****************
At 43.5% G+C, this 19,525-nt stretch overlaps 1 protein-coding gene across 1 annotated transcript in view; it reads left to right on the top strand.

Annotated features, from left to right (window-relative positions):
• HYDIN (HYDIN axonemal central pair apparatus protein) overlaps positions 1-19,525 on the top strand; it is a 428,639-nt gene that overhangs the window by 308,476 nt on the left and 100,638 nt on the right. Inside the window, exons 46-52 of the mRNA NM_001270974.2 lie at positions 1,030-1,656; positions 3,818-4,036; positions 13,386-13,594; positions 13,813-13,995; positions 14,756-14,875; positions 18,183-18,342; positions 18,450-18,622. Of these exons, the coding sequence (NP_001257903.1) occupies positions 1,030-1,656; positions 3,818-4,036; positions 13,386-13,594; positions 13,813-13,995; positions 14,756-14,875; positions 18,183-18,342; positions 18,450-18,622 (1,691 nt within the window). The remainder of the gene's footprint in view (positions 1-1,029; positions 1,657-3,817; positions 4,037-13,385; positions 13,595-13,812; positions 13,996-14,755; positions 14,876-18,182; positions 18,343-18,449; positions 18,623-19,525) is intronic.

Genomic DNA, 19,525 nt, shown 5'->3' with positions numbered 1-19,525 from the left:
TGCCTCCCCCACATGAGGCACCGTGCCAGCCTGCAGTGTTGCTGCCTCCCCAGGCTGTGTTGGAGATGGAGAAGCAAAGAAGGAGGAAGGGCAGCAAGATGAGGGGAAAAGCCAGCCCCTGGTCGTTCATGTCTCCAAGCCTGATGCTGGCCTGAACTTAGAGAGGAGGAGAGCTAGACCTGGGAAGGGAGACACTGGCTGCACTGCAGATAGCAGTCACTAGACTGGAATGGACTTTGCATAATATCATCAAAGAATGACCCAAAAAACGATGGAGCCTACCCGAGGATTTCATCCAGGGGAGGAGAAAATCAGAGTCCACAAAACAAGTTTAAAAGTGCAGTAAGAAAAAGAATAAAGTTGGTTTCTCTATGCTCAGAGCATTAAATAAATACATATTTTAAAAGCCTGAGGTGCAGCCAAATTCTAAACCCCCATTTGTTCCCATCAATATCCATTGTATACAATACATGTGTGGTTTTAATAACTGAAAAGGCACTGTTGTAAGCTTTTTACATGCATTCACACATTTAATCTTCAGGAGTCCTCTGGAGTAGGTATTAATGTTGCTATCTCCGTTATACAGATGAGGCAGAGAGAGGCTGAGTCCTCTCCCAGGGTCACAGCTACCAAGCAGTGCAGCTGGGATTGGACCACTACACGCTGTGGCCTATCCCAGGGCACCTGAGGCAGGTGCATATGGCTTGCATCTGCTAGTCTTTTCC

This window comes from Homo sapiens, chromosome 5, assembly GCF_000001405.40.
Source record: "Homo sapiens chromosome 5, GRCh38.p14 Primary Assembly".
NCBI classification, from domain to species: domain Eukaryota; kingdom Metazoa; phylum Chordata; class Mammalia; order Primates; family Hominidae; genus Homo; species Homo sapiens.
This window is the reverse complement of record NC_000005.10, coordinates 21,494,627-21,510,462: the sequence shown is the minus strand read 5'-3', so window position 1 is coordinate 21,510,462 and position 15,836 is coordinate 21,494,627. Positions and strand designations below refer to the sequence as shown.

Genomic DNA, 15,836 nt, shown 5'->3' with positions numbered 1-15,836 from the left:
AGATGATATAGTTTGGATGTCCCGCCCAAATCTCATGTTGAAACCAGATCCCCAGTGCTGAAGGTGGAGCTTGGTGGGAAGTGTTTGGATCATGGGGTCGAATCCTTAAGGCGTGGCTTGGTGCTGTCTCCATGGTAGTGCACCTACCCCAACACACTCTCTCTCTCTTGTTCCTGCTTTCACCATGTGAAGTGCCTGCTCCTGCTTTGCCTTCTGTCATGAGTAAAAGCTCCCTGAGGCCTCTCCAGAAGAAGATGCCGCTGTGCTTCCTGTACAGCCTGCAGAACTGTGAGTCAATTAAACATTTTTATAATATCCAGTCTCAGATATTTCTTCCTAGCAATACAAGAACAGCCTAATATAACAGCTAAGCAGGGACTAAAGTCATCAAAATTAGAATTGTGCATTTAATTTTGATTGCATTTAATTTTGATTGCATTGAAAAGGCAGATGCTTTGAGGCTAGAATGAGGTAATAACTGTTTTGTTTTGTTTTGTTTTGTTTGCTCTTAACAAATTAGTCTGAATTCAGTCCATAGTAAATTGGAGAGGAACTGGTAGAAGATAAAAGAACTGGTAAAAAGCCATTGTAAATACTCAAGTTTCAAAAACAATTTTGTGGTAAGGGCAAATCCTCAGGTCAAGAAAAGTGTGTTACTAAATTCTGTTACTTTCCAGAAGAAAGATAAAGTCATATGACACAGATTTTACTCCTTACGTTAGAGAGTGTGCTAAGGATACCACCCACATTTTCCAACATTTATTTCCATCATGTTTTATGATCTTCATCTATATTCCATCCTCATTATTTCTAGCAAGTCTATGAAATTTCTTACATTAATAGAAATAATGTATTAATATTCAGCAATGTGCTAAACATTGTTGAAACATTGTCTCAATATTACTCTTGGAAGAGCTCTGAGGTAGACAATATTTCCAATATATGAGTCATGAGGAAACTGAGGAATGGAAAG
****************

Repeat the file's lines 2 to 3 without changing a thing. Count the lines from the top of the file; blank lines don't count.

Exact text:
Annotated features, from left to right (window-relative positions):
• HYDIN (HYDIN axonemal central pair apparatus protein) overlaps positions 1-19,525 on the top strand; it is a 428,639-nt gene that overhangs the window by 308,476 nt on the left and 100,638 nt on the right. Inside the window, exons 46-52 of the mRNA NM_001270974.2 lie at positions 1,030-1,656; positions 3,818-4,036; positions 13,386-13,594; positions 13,813-13,995; positions 14,756-14,875; positions 18,183-18,342; positions 18,450-18,622. Of these exons, the coding sequence (NP_001257903.1) occupies positions 1,030-1,656; positions 3,818-4,036; positions 13,386-13,594; positions 13,813-13,995; positions 14,756-14,875; positions 18,183-18,342; positions 18,450-18,622 (1,691 nt within the window). The remainder of the gene's footprint in view (positions 1-1,029; positions 1,657-3,817; positions 4,037-13,385; positions 13,595-13,812; positions 13,996-14,755; positions 14,876-18,182; positions 18,343-18,449; positions 18,623-19,525) is intronic.